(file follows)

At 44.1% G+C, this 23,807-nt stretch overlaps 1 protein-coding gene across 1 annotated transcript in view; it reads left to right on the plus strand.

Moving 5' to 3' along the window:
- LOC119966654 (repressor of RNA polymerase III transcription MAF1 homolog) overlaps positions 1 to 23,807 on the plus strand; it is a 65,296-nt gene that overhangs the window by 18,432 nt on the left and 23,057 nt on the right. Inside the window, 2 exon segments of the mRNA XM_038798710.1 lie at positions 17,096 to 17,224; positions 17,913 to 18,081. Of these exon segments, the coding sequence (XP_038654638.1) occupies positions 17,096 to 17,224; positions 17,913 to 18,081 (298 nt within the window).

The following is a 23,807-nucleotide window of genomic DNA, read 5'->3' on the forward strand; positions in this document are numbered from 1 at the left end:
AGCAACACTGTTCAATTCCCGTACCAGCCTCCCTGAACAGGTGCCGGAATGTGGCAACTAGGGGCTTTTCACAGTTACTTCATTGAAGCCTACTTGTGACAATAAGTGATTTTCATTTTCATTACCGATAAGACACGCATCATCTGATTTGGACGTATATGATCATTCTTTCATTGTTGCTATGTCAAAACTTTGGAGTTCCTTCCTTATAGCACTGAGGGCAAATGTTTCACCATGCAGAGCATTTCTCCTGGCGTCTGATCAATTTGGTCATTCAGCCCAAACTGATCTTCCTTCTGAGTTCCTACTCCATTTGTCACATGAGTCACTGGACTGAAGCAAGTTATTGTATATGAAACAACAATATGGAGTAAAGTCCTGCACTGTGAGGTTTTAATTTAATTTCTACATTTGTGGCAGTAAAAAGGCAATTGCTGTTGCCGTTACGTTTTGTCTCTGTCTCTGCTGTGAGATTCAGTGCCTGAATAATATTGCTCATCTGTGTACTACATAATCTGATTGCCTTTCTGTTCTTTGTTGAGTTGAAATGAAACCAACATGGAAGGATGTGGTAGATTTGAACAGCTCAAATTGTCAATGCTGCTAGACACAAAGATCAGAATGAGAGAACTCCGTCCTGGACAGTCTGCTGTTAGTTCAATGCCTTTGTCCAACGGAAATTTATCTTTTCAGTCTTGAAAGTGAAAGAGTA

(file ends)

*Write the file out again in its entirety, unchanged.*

At 44.1% G+C, this 23,807-nt stretch overlaps 1 protein-coding gene across 1 annotated transcript in view; it reads left to right on the plus strand.

Moving 5' to 3' along the window:
- LOC119966654 (repressor of RNA polymerase III transcription MAF1 homolog) overlaps positions 1 to 23,807 on the plus strand; it is a 65,296-nt gene that overhangs the window by 18,432 nt on the left and 23,057 nt on the right. Inside the window, 2 exon segments of the mRNA XM_038798710.1 lie at positions 17,096 to 17,224; positions 17,913 to 18,081. Of these exon segments, the coding sequence (XP_038654638.1) occupies positions 17,096 to 17,224; positions 17,913 to 18,081 (298 nt within the window).

The following is a 23,807-nucleotide window of genomic DNA, read 5'->3' on the forward strand; positions in this document are numbered from 1 at the left end:
AGCAACACTGTTCAATTCCCGTACCAGCCTCCCTGAACAGGTGCCGGAATGTGGCAACTAGGGGCTTTTCACAGTTACTTCATTGAAGCCTACTTGTGACAATAAGTGATTTTCATTTTCATTACCGATAAGACACGCATCATCTGATTTGGACGTATATGATCATTCTTTCATTGTTGCTATGTCAAAACTTTGGAGTTCCTTCCTTATAGCACTGAGGGCAAATGTTTCACCATGCAGAGCATTTCTCCTGGCGTCTGATCAATTTGGTCATTCAGCCCAAACTGATCTTCCTTCTGAGTTCCTACTCCATTTGTCACATGAGTCACTGGACTGAAGCAAGTTATTGTATATGAAACAACAATATGGAGTAAAGTCCTGCACTGTGAGGTTTTAATTTAATTTCTACATTTGTGGCAGTAAAAAGGCAATTGCTGTTGCCGTTACGTTTTGTCTCTGTCTCTGCTGTGAGATTCAGTGCCTGAATAATATTGCTCATCTGTGTACTACATAATCTGATTGCCTTTCTGTTCTTTGTTGAGTTGAAATGAAACCAACATGGAAGGATGTGGTAGATTTGAACAGCTCAAATTGTCAATGCTGCTAGACACAAAGATCAGAATGAGAGAACTCCGTCCTGGACAGTCTGCTGTTAGTTCAATGCCTTTGTCCAACGGAAATTTATCTTTTCAGTCTTGAAAGTGAAAGAGTA